The lawsuit by the Florida Education Association and other public-sector unions against a new Florida law requiring a small pension contribution is truly educational.
The state has been far too generous with taxpayer money by providing free, full pensions to all employees, including teachers. The costs to the state and local municipalities to contribute to the state pension fund is a bankrupting element for governments during the recession.
So, the Legislature approved a budget this year that requires teachers and other government workers using the state retirement plan to contribute 3% of their pay toward their pension. For most everyone in the private sector, this has long been the case for pensions, and more so with tax-free personal retirement accounts such as 401(k) plans that require the employees to put in mostly, or all of, their own money.
Workers in the state pension fund have had a free ride toward retirement; the rest of the state’s workers have not. It had to come to an end.
But the Florida Education Association — the largest teachers union in the state — is suing to stop the increase, leading a group of other public-sector unions such as the AFL-CIO, the American Federation of State, County and Municipal Employees, the Service Employees International Union and the Fraternal Order of Police.
There are three important lessons to learn in this action.
Lesson one: entitlement mentality.
First, it shows how a mindset toward entitlement is part of human nature and the generosity of taxpayers in retirement benefits — which those same taxpayers do not enjoy — is completely unappreciated.
When was the last time a government worker, or government union, was actually thankful in a public way for the incredible largesse that has been part of his or its pension plans? But the moment this largesse is threatened, even in a minimal way, the response is anger and lawsuits.
There quickly develops an automatic entitlement to the benefit package that, for much of the private sector, is always in flux and only a fraction as abundant.
Lesson two: Who unions are.
Unions exist to get members higher pay, better benefits and job security — the latter of which often means making it difficult to get rid of crummy employees. That is the purpose of unions.
Unions do not exist to be a team member with management in government, nor to have any responsibility for the efficient operations of governments or companies. They are not supposed to be looking out for taxpayers or shareholders. If you are not a member of the union, it has no interest in your benefit one way or another, any more than a company does if you are not a customer.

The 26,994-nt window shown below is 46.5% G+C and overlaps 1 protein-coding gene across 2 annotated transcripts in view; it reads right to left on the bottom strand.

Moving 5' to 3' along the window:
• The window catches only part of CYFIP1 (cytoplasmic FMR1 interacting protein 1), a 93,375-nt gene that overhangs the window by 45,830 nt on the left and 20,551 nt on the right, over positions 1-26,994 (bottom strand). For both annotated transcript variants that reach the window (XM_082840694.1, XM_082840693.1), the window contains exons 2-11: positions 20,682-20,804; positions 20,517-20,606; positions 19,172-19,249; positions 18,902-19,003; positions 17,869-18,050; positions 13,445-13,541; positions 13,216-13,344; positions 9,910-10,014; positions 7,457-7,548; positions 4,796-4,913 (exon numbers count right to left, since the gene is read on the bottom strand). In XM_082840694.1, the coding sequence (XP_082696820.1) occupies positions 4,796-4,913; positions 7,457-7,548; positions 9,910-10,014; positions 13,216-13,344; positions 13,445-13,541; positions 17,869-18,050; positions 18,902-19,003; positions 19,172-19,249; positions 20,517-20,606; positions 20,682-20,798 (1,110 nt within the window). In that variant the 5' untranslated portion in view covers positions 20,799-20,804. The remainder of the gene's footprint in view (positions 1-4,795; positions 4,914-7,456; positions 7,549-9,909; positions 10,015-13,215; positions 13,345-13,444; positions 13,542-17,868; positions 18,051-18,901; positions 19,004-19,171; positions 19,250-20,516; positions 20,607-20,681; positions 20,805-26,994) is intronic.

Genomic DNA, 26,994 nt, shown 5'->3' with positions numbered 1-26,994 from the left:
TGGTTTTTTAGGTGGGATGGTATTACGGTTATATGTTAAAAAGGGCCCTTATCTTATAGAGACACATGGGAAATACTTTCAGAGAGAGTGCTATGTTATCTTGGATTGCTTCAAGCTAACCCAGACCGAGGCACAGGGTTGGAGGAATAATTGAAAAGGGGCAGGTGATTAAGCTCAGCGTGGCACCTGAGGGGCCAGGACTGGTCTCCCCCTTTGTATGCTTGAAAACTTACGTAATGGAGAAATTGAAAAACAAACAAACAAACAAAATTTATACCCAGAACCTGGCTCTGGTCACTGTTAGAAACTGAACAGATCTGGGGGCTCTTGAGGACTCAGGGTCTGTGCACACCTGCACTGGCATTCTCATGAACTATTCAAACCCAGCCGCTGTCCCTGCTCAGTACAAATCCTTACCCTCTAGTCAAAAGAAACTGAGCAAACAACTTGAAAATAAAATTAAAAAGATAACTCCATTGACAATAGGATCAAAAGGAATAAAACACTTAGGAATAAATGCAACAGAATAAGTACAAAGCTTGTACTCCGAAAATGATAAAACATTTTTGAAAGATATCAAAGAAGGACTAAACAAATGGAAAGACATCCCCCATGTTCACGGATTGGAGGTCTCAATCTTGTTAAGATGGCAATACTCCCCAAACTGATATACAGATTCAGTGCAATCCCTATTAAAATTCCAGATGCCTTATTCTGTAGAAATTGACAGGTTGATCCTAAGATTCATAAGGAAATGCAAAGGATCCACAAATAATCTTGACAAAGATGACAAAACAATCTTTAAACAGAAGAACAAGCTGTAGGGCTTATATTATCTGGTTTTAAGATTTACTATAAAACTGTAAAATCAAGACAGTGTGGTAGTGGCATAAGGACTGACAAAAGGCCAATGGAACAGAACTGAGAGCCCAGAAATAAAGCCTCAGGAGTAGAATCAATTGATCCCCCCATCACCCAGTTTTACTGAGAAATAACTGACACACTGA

This is true of teachers unions also. They never have and never will make children or education their top priorities. Teachers do. Teachers unions do not. Their role is that of unions. It is long past time that school boards and other government officials recognized that unions are not a friend or a team member. They are an adversary with completely different goals. As long as elected officials are confused on this point, union members will get great benefits, and taxpayers will shoulder the burden.
Lesson three: Threat of government unions.
Even though Florida is a right-to-work state, government unions have become so big — because, of course, government has become so big — that they wield enormous power with the political class that decides their pay and benefits.
For instance, when a school board needs to make some cuts, and most of the expense is in teachers and salaries, the board naturally must look there.
But any attempt to reign in costs through that method will bring out masses of placard-waiving teachers and kids on street corners, ginning up support for “education.”
These events are organized by government unions and not something that elected school board members want to see. Politicians hoping to get re-elected are frightened by groups of people on the street, or in a meeting, opposing a policy. They are further frightened by the amount of money government unions can pour into political campaigns through their PACs.
These three lessons should serve a purpose for the public and all elected officials. Recognize that unions are not your friend. Elected officials need to remember they are to defend and protect the treasury of taxpayer resources, not befriend unions.
At the state level, legislators and Gov. Scott ought to consider legislation banning government employees from unionizing. It sounds draconian, but it is not. They were not allowed to unionize until the 1950s (in Wisconsin first, and look at the disaster that has caused) and in the 1960s for federal employees. Since then, the cost of government and employee benefits has skyrocketed.
Meantime, if the Florida government unions prevail in the lawsuit, there will be a $1.2 billion gap opened in the state budget. This would need to be filled every year either by increasing taxes or cutting other services. That is the reality.
The time has come for teachers and other government workers to do what is done in the private sector — pay for their own retirement — and to defang the government unions.
Rod Thomson is editorial pages editor of the Observers and can be reached at firstname.lastname@example.org.
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